Read time: 5 mins
16 Aug 2023
As devoted pet parents, we've all experienced the marvel of our pooches' remarkable sleep schedules. From lounging around during the day to snuggling up beside us at night, our dogs' sleep habits often leave us wondering, "why do dogs sleep so much?".
Let’s delve into the fascinating world of doggy slumber, uncovering the reasons behind their seemingly endless nap sessions. From the amount of sleep they need to the curious behaviours they exhibit while sleeping.
It's a well-known fact that dogs are avid sleepers, often indulging in the art of snoozing for a significant portion of their day.
On average, adult dogs tend to sleep anywhere from 12 to 14 hours each day.
Puppies, in their rapid growth phase, require even more sleep—sometimes clocking in at an astonishing 18 to 20 hours per day.
Senior dogs, too, lean towards the higher end of the spectrum due to their energy levels declining with age.
As much as we all wish that we could sleep all day long, sadly humans don’t have that same luxury. But why exactly do dogs need so much sleep?
Similar to humans, dogs need sleep to maintain their overall health and vitality. Sleep serves as a critical time for their bodies to recuperate and rejuvenate. The various activities that fill their waking hours, such as playtime, walks, and mental stimulation, demand ample periods of rest to recharge their energy levels.
Think of sleep as nature's way of ensuring that our dogs remain active, alert, and ready to embrace the world around them.
For puppies, sleep isn't just a luxury; it's a vital component of their growth and development. The early stages of a puppy's life are marked by rapid physical and mental changes. These little bundles of joy spend a significant amount of time sleeping to fuel their growth.
During sleep, their bodies release growth hormones that play a pivotal role in bone development, muscle growth, and overall maturation. So, the next time you see a puppy snuggled up for yet another nap, remember that they're not just resting; they're actively growing.
Dogs are creatures of habit, and establishing a consistent routine around sleep can provide them with a sense of security. Just like a soothing bedtime routine can prepare a child for sleep, a predictable pattern can signal to your dog that it's time to wind down.
Providing a comfortable and quiet sleeping environment can further enhance their sleep quality and contribute to their overall well-being.
Generally speaking, it is normal for dogs to sleep a lot and shouldn’t be cause for concern.
Dogs, much like humans, need sleep to rejuvenate their bodies and minds. Their active lifestyles—filled with playtime, walks, and mental stimulation—demand ample periods of rest to maintain their overall well-being.
If long sleep periods are combined with other worrying factors, such as decreased appetite and lack of enthusiasm, it may be worth getting them checked over by the vet to ensure that they’re in good health.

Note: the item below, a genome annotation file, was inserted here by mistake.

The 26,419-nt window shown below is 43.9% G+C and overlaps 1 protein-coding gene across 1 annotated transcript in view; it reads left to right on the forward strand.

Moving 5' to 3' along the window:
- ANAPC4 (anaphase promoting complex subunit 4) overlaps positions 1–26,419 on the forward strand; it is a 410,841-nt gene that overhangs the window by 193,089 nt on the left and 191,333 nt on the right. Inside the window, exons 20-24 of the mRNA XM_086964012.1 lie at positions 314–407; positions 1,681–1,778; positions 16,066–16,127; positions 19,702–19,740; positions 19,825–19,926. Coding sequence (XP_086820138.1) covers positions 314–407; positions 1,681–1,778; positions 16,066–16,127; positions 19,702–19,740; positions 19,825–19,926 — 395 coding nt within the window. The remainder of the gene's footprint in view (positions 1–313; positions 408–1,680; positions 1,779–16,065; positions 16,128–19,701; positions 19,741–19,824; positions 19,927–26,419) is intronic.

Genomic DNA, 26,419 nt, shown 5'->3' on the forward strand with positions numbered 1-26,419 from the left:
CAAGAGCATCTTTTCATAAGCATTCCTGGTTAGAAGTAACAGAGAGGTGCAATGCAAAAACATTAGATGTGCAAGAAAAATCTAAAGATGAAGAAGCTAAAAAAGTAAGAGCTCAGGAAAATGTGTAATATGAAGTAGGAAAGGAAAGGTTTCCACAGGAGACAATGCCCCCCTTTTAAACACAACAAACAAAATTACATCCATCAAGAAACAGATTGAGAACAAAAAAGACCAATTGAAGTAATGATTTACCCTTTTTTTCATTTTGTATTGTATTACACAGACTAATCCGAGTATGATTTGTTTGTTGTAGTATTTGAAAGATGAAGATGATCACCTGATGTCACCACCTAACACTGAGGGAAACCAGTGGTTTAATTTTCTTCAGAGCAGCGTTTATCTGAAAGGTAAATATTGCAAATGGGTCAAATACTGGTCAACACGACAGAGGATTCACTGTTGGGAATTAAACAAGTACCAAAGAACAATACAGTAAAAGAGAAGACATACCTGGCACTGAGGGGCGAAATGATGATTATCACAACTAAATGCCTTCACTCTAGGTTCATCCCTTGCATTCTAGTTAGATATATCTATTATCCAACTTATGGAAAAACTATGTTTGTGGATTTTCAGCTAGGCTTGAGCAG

Have you ever caught your pup's legs twitching or their paws paddling during slumber?
This is commonly known as "sleep twitches." While researchers are still uncovering the exact reasons behind this behaviour, it's believed that these twitches are linked to their dream state.
Just like humans, dogs enter different sleep phases, including rapid eye movement (REM) sleep, during which most dreams occur. These twitches could indicate that your pup is embarking on an exciting dream adventure of their own.
Breathing heavily and fast during sleep, otherwise known as ‘sleep panting’ can be attributed to the fact that dogs don't sweat like humans do.
Instead, they release excess heat through panting, even during sleep. Additionally, the transition between different sleep stages can sometimes lead to faster breathing patterns. However, if you notice other signs of distress or if the fast breathing persists during wakeful moments, it's best to consult your vet.
The heartwarming sight of your pup snuggled up against you while sleeping is undoubtedly endearing. Dogs are social animals, and their natural instincts drive them to seek comfort and safety in the presence of their pack—yes, that includes you.
Sleeping against you allows them to feel secure, warm, and connected, just as they would in a pack setting. This behaviour showcases the deep bond you share with your pup, and it's a testament to the trust and affection they hold for you.
Ah, the classic "bum-to-face" sleeping position—a quirk that never fails to elicit a smile. While it might seem peculiar, there's a simple explanation for this behaviour rooted in their ancestral instincts.
In the wild, dogs often sleep in a curled position to protect their vulnerable abdominal areas. When your dog turns their bum towards you while sleeping, it's a sign of trust and submission. They're indicating that they feel safe and secure in your presence, allowing themselves to let their guard down completely.